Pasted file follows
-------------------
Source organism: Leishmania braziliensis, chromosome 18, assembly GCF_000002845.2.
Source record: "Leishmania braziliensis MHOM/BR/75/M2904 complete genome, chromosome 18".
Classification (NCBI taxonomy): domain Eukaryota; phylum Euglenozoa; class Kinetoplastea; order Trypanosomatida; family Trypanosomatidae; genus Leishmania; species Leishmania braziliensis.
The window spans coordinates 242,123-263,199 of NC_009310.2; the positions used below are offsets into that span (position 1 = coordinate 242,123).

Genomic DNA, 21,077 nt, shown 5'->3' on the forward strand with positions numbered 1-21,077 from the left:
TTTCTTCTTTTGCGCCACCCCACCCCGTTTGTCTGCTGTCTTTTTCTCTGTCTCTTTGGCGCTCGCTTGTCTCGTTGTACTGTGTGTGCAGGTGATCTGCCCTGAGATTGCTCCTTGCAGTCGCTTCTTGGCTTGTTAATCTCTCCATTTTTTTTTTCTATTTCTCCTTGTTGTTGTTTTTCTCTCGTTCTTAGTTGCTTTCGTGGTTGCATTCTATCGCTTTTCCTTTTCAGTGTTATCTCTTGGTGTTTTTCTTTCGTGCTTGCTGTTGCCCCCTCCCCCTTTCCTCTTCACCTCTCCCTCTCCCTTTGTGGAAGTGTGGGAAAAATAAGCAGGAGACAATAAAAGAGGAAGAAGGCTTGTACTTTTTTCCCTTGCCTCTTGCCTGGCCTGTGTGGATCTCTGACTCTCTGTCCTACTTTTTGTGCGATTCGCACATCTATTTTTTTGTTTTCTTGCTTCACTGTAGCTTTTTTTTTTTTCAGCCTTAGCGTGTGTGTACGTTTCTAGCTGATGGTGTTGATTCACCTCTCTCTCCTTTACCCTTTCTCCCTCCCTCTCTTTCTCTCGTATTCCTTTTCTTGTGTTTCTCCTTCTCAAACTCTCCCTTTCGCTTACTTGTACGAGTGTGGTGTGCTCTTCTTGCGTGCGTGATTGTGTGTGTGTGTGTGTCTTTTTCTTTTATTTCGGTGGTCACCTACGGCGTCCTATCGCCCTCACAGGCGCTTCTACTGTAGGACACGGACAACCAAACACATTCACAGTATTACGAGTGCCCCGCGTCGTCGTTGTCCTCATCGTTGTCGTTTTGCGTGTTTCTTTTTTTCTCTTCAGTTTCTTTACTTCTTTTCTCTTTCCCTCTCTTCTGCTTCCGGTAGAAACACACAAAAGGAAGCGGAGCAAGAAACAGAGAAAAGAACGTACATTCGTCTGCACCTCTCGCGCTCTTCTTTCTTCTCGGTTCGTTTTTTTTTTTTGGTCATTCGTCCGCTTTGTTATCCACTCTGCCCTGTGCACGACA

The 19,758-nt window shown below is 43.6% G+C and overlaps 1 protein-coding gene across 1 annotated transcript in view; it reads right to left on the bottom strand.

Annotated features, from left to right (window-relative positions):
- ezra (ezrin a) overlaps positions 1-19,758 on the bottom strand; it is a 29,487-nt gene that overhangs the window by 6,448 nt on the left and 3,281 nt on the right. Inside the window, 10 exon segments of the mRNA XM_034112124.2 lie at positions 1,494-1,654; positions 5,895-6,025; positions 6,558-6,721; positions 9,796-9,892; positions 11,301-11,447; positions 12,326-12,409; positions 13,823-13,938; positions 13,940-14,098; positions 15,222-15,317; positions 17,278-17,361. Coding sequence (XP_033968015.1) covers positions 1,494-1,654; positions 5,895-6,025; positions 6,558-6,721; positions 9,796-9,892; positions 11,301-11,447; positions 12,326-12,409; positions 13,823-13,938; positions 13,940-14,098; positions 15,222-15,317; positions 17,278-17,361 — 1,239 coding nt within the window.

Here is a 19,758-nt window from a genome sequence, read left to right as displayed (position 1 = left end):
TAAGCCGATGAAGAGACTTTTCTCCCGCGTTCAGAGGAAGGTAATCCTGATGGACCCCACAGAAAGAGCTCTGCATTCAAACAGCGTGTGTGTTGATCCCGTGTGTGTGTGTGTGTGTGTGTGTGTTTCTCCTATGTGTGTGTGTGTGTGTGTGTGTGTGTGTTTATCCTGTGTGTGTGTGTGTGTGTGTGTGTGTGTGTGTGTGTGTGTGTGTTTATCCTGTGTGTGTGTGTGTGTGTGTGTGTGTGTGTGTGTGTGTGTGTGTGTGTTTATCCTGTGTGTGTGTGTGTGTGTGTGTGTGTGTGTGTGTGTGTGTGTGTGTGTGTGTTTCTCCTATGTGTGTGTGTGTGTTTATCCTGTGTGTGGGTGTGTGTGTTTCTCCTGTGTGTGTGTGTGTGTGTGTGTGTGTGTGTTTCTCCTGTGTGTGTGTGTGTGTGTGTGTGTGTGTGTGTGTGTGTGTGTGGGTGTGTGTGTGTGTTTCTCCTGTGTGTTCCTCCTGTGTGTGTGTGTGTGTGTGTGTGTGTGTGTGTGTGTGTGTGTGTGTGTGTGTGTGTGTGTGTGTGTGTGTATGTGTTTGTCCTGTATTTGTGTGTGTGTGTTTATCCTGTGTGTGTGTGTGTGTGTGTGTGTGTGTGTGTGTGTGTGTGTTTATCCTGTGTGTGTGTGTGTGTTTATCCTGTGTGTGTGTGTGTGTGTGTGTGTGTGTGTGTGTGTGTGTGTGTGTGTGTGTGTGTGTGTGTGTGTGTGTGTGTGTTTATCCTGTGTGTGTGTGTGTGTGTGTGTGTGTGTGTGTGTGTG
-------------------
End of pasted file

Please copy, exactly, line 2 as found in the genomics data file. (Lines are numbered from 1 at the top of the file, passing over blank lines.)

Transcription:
Source record: "Leishmania braziliensis MHOM/BR/75/M2904 complete genome, chromosome 18".